220 mailserver.somedomain Microsoft ESMTP MAIL Service ready at Tue, 18 Dec 2012 16:42:20 +0100EHLO clientname250-mailserver.somedomain Hello [22.214.171.124]250-SIZE 15728640250-PIPELINING250-DSN250-ENHANCEDSTATUSCODES250-STARTTLS250-AUTH NTLM LOGIN250-8BITMIME250-BINARYMIME250 CHUNKINGAUTH ntlm [...]334 [...]235 2.7.0 Authentication successfulMAIL FROM:<[...]>250 2.1.0 Sender OKRCPT TO:<[...]>250 2.1.5 Recipient OKDATA354 Start mail input; end with <CRLF>.<CRLF>MIME-Version: 1.0From: [...]To: [...]Date: 18 Dec 2012 16:42:21 +0100Subject: =?us-ascii?Q?Subject?=Content-Type: text/plain; charset=us-asciiContent-Transfer-Encoding: quoted-printabletest.550 5.7.1 Client does not have permissions to send as this sender
For comparison here is the conversation with an SMTP Server not offering NTLM authentication, as you can see it doesn't even attempt to authenticate:
220 ESMTP ServerEHLO clientname250-somenonexchangeserver.domain250-PIPELINING250-SIZE 20971520250-VRFY250-ETRN250-STARTTLS250-ENHANCEDSTATUSCODES250-8BITMIME250 DSNMAIL FROM:<[...]>250 2.1.0 OkRCPT TO:<[...]>
Unfortunately I don't see any way to get around it using the cmdlet. :/ Not saying it is not possible. :)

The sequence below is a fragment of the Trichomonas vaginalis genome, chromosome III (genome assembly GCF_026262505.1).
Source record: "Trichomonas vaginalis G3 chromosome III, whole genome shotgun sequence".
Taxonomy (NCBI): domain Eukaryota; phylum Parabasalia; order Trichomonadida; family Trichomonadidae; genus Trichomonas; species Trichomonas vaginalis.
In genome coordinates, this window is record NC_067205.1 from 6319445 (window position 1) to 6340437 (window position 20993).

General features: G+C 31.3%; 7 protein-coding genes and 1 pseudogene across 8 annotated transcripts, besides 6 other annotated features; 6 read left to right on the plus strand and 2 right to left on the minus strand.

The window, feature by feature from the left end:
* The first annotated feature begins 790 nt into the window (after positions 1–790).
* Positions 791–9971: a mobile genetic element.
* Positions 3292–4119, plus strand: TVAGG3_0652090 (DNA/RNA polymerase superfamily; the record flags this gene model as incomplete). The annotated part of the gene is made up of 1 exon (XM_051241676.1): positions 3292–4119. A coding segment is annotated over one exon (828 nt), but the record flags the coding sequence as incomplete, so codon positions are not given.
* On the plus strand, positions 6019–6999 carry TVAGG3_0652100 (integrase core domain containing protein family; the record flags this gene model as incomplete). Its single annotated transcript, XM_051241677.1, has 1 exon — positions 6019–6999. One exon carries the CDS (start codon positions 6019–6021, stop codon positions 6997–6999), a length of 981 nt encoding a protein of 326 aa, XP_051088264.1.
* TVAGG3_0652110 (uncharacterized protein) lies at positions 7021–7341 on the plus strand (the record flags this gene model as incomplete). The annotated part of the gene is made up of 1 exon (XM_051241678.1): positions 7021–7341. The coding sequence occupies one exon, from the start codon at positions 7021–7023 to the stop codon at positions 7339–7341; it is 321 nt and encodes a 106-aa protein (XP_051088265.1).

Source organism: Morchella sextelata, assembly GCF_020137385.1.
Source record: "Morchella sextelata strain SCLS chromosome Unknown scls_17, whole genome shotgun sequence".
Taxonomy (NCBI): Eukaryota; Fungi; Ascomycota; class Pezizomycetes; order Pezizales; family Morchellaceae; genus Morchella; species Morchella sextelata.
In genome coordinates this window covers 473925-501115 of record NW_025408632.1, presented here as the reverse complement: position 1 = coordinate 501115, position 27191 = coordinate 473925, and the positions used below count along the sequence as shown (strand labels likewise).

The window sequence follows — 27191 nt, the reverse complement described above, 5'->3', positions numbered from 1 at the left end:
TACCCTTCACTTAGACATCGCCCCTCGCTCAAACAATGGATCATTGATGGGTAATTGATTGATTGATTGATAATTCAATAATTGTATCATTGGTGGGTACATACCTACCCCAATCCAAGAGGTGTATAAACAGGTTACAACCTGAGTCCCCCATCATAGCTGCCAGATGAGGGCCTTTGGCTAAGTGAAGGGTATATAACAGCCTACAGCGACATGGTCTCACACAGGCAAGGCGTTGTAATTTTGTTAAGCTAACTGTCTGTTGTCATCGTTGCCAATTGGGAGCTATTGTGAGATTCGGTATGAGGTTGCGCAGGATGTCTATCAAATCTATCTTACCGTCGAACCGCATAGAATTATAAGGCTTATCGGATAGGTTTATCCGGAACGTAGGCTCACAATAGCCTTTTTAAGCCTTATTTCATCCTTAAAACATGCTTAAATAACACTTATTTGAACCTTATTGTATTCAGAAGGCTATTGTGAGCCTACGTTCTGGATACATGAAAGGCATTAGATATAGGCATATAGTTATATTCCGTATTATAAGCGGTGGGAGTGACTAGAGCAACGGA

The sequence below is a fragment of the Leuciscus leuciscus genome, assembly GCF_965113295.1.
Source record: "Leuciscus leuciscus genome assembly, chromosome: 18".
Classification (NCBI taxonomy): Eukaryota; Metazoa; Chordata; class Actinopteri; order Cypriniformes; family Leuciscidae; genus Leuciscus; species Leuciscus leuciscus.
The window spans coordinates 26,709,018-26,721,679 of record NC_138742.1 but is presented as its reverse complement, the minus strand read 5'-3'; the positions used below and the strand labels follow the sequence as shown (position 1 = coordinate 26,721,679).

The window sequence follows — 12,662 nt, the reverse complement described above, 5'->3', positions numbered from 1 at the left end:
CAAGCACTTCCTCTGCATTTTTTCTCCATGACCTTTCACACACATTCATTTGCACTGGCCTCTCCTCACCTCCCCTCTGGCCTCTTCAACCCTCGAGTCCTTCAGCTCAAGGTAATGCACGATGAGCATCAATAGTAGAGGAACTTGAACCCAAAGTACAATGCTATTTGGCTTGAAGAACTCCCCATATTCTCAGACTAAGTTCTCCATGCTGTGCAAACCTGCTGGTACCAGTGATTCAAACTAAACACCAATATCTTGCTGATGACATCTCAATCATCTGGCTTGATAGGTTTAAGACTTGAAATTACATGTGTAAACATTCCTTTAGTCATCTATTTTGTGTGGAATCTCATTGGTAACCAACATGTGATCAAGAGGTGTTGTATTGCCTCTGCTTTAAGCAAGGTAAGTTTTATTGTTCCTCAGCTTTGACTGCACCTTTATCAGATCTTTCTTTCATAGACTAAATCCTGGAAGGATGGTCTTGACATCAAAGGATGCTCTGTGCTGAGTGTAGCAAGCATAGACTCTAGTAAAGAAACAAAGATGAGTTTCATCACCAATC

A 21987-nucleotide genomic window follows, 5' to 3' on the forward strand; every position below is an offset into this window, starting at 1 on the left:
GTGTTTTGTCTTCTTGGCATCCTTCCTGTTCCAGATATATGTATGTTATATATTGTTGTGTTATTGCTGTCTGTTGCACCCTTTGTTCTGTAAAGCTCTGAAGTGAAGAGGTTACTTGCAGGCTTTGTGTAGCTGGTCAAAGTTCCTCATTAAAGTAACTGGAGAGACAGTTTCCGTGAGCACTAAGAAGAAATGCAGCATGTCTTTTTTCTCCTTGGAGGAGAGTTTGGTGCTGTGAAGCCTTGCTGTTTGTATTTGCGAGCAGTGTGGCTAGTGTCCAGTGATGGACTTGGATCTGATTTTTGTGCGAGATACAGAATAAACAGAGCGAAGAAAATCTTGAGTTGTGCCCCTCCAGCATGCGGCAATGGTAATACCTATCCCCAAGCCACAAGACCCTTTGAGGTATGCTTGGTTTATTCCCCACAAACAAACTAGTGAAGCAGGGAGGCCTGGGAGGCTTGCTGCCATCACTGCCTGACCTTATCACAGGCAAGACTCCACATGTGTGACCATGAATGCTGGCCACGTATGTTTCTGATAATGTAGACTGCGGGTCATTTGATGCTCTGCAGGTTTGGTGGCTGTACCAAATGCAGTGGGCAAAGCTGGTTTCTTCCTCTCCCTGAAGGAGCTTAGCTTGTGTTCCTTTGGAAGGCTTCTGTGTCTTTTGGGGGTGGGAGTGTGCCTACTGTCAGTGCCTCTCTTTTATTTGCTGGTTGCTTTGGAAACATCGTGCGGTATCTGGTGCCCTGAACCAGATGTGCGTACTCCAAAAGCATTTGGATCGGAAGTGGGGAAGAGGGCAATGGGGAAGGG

Ok, thank you anyways.
I know this is a very old post, but I think I found a couple of ways around this short coming. For the longest time I didn't realize the cmdlet doesn't send anonymously. The old PSCX Send-SMPTMail command had an anonymous switch but I hadn't used it much, favoring my own function from the PoSh 1.0 days. The main issue for me was testing SMTP submit capability using Send-MailMessage wasn't an accurate indicator as to whether my ReceiveConnectors were configured correctly. At any rate here's what I came up with.The key is you have to specify a credential object and it cannot be empty. There are a couple of ways I can think to resolve this:
1) Encode the credentials on the system where the script will be run:
This is widely used to access alternate credentials, of course in this case you wouldn't be using Anonymous, instead you would use some other account that has permisison to send, domain admin or whatnot. Follow this procedure:
Read-host -Prompt "enter password" -AsSecureString | ConvertFrom-SecureString | Out-File C:\AdminPassword.txt
$pass = Get-Content C:\AdminPassword.txt | ConvertTo-SecureString $creds = New-Object -TypeName System.Management.Automation.PSCredential -ArgumentList <UserName>, $pass
Don't forget to fill in your own information for the above commands. Also make
sure you encode the file on the system and logged in under the account that will
run the ultimate script.
2) You can create an account with very limited access and permission
your ReceiveConnectors to allow it to send. You can combine this
approach with option 1 so you can use those credentials in scripts
without the same security risks.